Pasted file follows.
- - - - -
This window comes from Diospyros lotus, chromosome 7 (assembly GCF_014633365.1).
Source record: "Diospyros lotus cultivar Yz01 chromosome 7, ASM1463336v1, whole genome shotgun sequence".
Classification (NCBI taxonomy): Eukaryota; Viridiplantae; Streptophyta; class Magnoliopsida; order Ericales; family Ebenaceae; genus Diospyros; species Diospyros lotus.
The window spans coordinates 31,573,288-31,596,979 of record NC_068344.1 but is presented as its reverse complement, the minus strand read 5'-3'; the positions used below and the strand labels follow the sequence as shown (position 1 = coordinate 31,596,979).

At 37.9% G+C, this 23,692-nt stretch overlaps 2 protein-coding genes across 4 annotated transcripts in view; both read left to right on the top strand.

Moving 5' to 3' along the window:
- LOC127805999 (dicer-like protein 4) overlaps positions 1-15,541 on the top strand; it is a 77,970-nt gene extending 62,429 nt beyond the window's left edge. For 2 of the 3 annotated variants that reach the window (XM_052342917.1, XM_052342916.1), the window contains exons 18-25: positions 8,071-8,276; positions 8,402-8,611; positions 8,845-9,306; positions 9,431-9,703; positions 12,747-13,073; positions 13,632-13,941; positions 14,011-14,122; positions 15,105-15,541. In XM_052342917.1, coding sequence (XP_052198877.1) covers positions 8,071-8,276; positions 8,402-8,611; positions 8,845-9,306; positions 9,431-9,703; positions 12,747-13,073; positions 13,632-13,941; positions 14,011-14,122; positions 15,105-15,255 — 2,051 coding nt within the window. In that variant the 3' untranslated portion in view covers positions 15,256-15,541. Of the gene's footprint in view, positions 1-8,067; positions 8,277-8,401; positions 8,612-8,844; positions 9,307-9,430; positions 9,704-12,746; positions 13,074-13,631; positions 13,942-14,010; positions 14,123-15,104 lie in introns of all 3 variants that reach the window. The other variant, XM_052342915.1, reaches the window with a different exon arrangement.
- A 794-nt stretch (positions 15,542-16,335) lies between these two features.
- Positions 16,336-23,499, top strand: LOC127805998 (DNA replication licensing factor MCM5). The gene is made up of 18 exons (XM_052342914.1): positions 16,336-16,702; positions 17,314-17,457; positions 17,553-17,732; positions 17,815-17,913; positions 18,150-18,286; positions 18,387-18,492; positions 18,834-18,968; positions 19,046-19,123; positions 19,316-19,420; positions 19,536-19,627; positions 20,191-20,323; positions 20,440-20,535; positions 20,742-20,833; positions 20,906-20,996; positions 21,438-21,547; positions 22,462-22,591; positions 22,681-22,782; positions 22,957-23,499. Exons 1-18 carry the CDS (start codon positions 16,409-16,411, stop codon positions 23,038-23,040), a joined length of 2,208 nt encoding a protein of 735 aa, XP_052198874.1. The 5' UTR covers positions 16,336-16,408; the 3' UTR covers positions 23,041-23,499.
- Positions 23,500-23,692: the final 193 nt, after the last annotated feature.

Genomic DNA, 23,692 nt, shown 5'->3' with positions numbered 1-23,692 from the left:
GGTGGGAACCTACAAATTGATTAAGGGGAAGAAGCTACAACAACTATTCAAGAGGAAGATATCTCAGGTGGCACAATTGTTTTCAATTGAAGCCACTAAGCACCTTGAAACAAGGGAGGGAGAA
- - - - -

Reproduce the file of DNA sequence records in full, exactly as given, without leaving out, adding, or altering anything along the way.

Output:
This window comes from Diospyros lotus, chromosome 7 (assembly GCF_014633365.1).
Source record: "Diospyros lotus cultivar Yz01 chromosome 7, ASM1463336v1, whole genome shotgun sequence".
Classification (NCBI taxonomy): Eukaryota; Viridiplantae; Streptophyta; class Magnoliopsida; order Ericales; family Ebenaceae; genus Diospyros; species Diospyros lotus.
The window spans coordinates 31,573,288-31,596,979 of record NC_068344.1 but is presented as its reverse complement, the minus strand read 5'-3'; the positions used below and the strand labels follow the sequence as shown (position 1 = coordinate 31,596,979).

At 37.9% G+C, this 23,692-nt stretch overlaps 2 protein-coding genes across 4 annotated transcripts in view; both read left to right on the top strand.

Moving 5' to 3' along the window:
- LOC127805999 (dicer-like protein 4) overlaps positions 1-15,541 on the top strand; it is a 77,970-nt gene extending 62,429 nt beyond the window's left edge. For 2 of the 3 annotated variants that reach the window (XM_052342917.1, XM_052342916.1), the window contains exons 18-25: positions 8,071-8,276; positions 8,402-8,611; positions 8,845-9,306; positions 9,431-9,703; positions 12,747-13,073; positions 13,632-13,941; positions 14,011-14,122; positions 15,105-15,541. In XM_052342917.1, coding sequence (XP_052198877.1) covers positions 8,071-8,276; positions 8,402-8,611; positions 8,845-9,306; positions 9,431-9,703; positions 12,747-13,073; positions 13,632-13,941; positions 14,011-14,122; positions 15,105-15,255 — 2,051 coding nt within the window. In that variant the 3' untranslated portion in view covers positions 15,256-15,541. Of the gene's footprint in view, positions 1-8,067; positions 8,277-8,401; positions 8,612-8,844; positions 9,307-9,430; positions 9,704-12,746; positions 13,074-13,631; positions 13,942-14,010; positions 14,123-15,104 lie in introns of all 3 variants that reach the window. The other variant, XM_052342915.1, reaches the window with a different exon arrangement.
- A 794-nt stretch (positions 15,542-16,335) lies between these two features.
- Positions 16,336-23,499, top strand: LOC127805998 (DNA replication licensing factor MCM5). The gene is made up of 18 exons (XM_052342914.1): positions 16,336-16,702; positions 17,314-17,457; positions 17,553-17,732; positions 17,815-17,913; positions 18,150-18,286; positions 18,387-18,492; positions 18,834-18,968; positions 19,046-19,123; positions 19,316-19,420; positions 19,536-19,627; positions 20,191-20,323; positions 20,440-20,535; positions 20,742-20,833; positions 20,906-20,996; positions 21,438-21,547; positions 22,462-22,591; positions 22,681-22,782; positions 22,957-23,499. Exons 1-18 carry the CDS (start codon positions 16,409-16,411, stop codon positions 23,038-23,040), a joined length of 2,208 nt encoding a protein of 735 aa, XP_052198874.1. The 5' UTR covers positions 16,336-16,408; the 3' UTR covers positions 23,041-23,499.
- Positions 23,500-23,692: the final 193 nt, after the last annotated feature.

Genomic DNA, 23,692 nt, shown 5'->3' with positions numbered 1-23,692 from the left:
GGTGGGAACCTACAAATTGATTAAGGGGAAGAAGCTACAACAACTATTCAAGAGGAAGATATCTCAGGTGGCACAATTGTTTTCAATTGAAGCCACTAAGCACCTTGAAACAAGGGAGGGAGAA